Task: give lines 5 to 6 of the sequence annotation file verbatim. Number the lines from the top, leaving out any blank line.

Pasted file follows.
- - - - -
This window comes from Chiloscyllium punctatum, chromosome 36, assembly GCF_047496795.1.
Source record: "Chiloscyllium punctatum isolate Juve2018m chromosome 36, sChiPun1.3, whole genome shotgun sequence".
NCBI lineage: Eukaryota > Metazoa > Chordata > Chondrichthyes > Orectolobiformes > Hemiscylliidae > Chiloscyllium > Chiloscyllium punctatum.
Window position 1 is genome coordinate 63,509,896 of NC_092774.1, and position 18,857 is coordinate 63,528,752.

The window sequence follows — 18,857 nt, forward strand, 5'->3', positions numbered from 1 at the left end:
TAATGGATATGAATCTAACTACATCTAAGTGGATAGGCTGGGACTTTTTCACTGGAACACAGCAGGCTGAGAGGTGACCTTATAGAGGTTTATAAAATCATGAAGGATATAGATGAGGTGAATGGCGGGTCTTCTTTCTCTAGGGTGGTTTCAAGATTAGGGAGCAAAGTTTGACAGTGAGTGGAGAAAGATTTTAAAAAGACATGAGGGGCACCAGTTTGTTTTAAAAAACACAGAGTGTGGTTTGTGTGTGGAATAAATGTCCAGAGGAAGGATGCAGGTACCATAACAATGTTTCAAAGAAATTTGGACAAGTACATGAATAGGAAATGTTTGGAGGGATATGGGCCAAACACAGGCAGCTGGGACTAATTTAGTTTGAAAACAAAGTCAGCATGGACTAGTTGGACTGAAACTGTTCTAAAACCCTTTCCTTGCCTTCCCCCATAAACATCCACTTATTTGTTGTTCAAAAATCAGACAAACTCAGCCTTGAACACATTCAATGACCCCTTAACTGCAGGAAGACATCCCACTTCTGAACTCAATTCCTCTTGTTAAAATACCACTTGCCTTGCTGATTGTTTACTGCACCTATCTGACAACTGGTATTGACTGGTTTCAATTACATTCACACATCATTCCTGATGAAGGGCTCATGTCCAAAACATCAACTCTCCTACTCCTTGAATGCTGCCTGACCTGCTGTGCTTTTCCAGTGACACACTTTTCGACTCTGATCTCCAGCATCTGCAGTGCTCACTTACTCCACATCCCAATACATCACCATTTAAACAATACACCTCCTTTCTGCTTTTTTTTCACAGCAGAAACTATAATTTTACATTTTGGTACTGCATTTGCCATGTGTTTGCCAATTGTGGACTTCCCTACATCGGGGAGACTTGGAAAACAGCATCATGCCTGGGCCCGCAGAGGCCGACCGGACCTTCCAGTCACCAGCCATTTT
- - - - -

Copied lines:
The window sequence follows — 18,857 nt, forward strand, 5'->3', positions numbered from 1 at the left end:
TAATGGATATGAATCTAACTACATCTAAGTGGATAGGCTGGGACTTTTTCACTGGAACACAGCAGGCTGAGAGGTGACCTTATAGAGGTTTATAAAATCATGAAGGATATAGATGAGGTGAATGGCGGGTCTTCTTTCTCTAGGGTGGTTTCAAGATTAGGGAGCAAAGTTTGACAGTGAGTGGAGAAAGATTTTAAAAAGACATGAGGGGCACCAGTTTGTTTTAAAAAACACAGAGTGTGGTTTGTGTGTGGAATAAATGTCCAGAGGAAGGATGCAGGTACCATAACAATGTTTCAAAGAAATTTGGACAAGTACATGAATAGGAAATGTTTGGAGGGATATGGGCCAAACACAGGCAGCTGGGACTAATTTAGTTTGAAAACAAAGTCAGCATGGACTAGTTGGACTGAAACTGTTCTAAAACCCTTTCCTTGCCTTCCCCCATAAACATCCACTTATTTGTTGTTCAAAAATCAGACAAACTCAGCCTTGAACACATTCAATGACCCCTTAACTGCAGGAAGACATCCCACTTCTGAACTCAATTCCTCTTGTTAAAATACCACTTGCCTTGCTGATTGTTTACTGCACCTATCTGACAACTGGTATTGACTGGTTTCAATTACATTCACACATCATTCCTGATGAAGGGCTCATGTCCAAAACATCAACTCTCCTACTCCTTGAATGCTGCCTGACCTGCTGTGCTTTTCCAGTGACACACTTTTCGACTCTGATCTCCAGCATCTGCAGTGCTCACTTACTCCACATCCCAATACATCACCATTTAAACAATACACCTCCTTTCTGCTTTTTTTTCACAGCAGAAACTATAATTTTACATTTTGGTACTGCATTTGCCATGTGTTTGCCAATTGTGGACTTCCCTACATCGGGGAGACTTGGAAAACAGCATCATGCCTGGGCCCGCAGAGGCCGACCGGACCTTCCAGTCACCAGCCATTTT